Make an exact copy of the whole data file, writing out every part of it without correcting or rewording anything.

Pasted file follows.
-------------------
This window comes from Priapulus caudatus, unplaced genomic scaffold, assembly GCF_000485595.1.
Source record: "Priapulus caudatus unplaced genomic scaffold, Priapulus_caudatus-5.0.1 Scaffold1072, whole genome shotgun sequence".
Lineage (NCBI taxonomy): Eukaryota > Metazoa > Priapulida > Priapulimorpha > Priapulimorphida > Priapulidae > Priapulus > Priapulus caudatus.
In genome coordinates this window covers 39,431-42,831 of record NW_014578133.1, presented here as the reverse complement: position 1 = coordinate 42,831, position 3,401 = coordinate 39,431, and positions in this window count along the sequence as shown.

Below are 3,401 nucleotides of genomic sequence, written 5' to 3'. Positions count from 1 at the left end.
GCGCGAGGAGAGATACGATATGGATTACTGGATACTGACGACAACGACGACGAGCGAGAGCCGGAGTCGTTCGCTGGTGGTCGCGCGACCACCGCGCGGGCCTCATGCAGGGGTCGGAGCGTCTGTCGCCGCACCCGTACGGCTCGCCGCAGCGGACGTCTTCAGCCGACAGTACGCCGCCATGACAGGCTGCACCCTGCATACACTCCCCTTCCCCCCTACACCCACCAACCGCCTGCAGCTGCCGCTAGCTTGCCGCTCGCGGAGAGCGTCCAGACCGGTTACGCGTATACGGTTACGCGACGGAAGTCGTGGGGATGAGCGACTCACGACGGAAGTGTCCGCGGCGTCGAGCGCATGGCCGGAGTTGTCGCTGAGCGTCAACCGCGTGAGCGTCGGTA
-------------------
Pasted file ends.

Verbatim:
This window comes from Priapulus caudatus, unplaced genomic scaffold, assembly GCF_000485595.1.
Source record: "Priapulus caudatus unplaced genomic scaffold, Priapulus_caudatus-5.0.1 Scaffold1072, whole genome shotgun sequence".
Lineage (NCBI taxonomy): Eukaryota > Metazoa > Priapulida > Priapulimorpha > Priapulimorphida > Priapulidae > Priapulus > Priapulus caudatus.
In genome coordinates this window covers 39,431-42,831 of record NW_014578133.1, presented here as the reverse complement: position 1 = coordinate 42,831, position 3,401 = coordinate 39,431, and positions in this window count along the sequence as shown.

Below are 3,401 nucleotides of genomic sequence, written 5' to 3'. Positions count from 1 at the left end.
GCGCGAGGAGAGATACGATATGGATTACTGGATACTGACGACAACGACGACGAGCGAGAGCCGGAGTCGTTCGCTGGTGGTCGCGCGACCACCGCGCGGGCCTCATGCAGGGGTCGGAGCGTCTGTCGCCGCACCCGTACGGCTCGCCGCAGCGGACGTCTTCAGCCGACAGTACGCCGCCATGACAGGCTGCACCCTGCATACACTCCCCTTCCCCCCTACACCCACCAACCGCCTGCAGCTGCCGCTAGCTTGCCGCTCGCGGAGAGCGTCCAGACCGGTTACGCGTATACGGTTACGCGACGGAAGTCGTGGGGATGAGCGACTCACGACGGAAGTGTCCGCGGCGTCGAGCGCATGGCCGGAGTTGTCGCTGAGCGTCAACCGCGTGAGCGTCGGTA